County History Topics
| St. Joseph County by John Marvin:
| St. Joseph County by John Marvin (Cont.):
County Government Inaugurated
St. Joseph County
by John Marvin
St. Joseph County, named after a river, is a region of rivers. Here, gather the many waters that give to the famed St. Joseph its size, its power and its beauty. Entering the county from the east, the historic stream is only an over-grown creek. Flowing out of the county to the southwest it is a rushing, picturesque river. On the way it gathers to itself Swan Creek, Bear Creek, Portage River, Rocky River, Prairie River, Fawn River and the White Pigeon River, as well as minor tributaries. Lakes, themselves spring-fed and creek-fed, are among the headwaters of these contributing streams. Lakes in strings, connected by adventure-inviting channels: lakes in clusters; lakes set solitaire; all allure the fisherman, the nature reveler and the seeker after cool quietude. Still and running waters combine in furnishing outing pleasures.
These rivers and lakes of St. Joseph County lured the Native Americans years ago.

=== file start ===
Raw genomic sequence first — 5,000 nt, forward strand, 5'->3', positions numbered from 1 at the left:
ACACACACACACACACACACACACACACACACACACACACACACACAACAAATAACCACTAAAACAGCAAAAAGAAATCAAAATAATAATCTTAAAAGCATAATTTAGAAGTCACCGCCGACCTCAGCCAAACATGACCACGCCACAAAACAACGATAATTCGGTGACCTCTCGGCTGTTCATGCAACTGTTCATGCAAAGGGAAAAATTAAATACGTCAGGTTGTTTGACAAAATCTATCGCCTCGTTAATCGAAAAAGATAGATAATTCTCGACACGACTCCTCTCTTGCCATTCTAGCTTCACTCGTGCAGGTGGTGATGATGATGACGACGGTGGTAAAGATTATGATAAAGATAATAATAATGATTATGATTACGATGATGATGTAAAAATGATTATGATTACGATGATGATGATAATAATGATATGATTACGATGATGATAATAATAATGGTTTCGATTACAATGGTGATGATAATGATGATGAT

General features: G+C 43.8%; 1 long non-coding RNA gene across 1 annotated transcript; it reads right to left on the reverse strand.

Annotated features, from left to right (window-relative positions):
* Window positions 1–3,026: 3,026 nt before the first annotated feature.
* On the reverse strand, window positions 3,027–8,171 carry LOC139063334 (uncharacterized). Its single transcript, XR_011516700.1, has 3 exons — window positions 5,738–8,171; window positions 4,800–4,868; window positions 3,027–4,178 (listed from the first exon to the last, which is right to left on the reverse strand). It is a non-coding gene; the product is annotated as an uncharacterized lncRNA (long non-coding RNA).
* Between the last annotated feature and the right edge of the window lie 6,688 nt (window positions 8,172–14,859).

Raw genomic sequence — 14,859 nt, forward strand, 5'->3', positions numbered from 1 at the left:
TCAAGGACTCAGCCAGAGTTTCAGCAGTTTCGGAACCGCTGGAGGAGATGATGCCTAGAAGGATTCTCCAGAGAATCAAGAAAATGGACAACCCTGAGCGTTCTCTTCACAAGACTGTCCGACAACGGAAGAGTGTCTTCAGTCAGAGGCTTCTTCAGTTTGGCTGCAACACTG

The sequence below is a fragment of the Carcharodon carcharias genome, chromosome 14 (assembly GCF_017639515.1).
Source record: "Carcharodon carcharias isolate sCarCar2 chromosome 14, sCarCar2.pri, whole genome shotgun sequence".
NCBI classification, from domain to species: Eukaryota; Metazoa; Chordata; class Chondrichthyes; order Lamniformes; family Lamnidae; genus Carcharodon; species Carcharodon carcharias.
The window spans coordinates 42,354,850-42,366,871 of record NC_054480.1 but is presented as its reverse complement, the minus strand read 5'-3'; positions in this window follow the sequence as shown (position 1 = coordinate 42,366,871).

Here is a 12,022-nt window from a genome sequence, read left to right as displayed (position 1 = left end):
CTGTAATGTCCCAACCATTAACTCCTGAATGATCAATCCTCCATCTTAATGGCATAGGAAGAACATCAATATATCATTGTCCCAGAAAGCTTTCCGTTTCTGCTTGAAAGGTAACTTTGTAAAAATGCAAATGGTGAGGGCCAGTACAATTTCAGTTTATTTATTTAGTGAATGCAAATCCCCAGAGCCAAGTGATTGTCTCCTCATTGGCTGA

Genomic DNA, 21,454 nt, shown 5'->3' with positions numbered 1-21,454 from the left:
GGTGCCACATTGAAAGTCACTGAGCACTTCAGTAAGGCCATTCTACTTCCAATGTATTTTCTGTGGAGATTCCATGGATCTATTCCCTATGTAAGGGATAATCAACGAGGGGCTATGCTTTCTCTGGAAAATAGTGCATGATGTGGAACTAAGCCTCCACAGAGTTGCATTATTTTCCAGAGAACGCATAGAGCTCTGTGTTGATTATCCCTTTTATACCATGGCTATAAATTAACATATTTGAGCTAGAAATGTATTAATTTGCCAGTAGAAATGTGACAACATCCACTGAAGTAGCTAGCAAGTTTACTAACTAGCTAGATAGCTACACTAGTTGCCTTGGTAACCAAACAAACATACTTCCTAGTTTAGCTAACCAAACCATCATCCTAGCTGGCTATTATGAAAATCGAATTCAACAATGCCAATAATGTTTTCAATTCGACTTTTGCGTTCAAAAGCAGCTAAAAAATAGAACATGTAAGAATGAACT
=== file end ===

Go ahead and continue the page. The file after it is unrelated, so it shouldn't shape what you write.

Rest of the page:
Legends passed on by the Native Americans to the pioneers, and by the pioneers to their children tell of desperate battles fought for the possession of these ancient Happy Hunting Grounds.
The last battle was fought in 1801 - so the legends say - just before the coming of the first Yankee settlers from beyond the Alleghenies. At that time, St. Joseph County was at the edge of the vast Michigan forest which stretched from the Indiana plains to the shore of Lake Superior. This borderland was broken with oak openings and with woods-enclosed patches of prairie land.
The combination of woods, lakes, rivers and rich open lands made this an ideal place for game, fish and fowl. Here the Native Americans could hunt deer; fish; and go adventuring in their canoes. Here they could idle amid the luxuriousness of nature while they planted and harvested the crops of maize which grew generously on the fertile soil.
The Pottawatomie long held possession. They lived in peace with their neighbors, the Ottawa's of the Kalamazoo Valley and with the most distant Ottawa's of the Grand River Valley.
Then came the Shawnees from the Wabash Valley. They coveted the pleasant and plentiful land. Under the leadership of Chief Elkhart, they crept through the wilderness and fell suddenly upon the unsuspecting Pottawatomie. In the surprise battle that followed, the Pottawatomie were defeated and driven from their homes.
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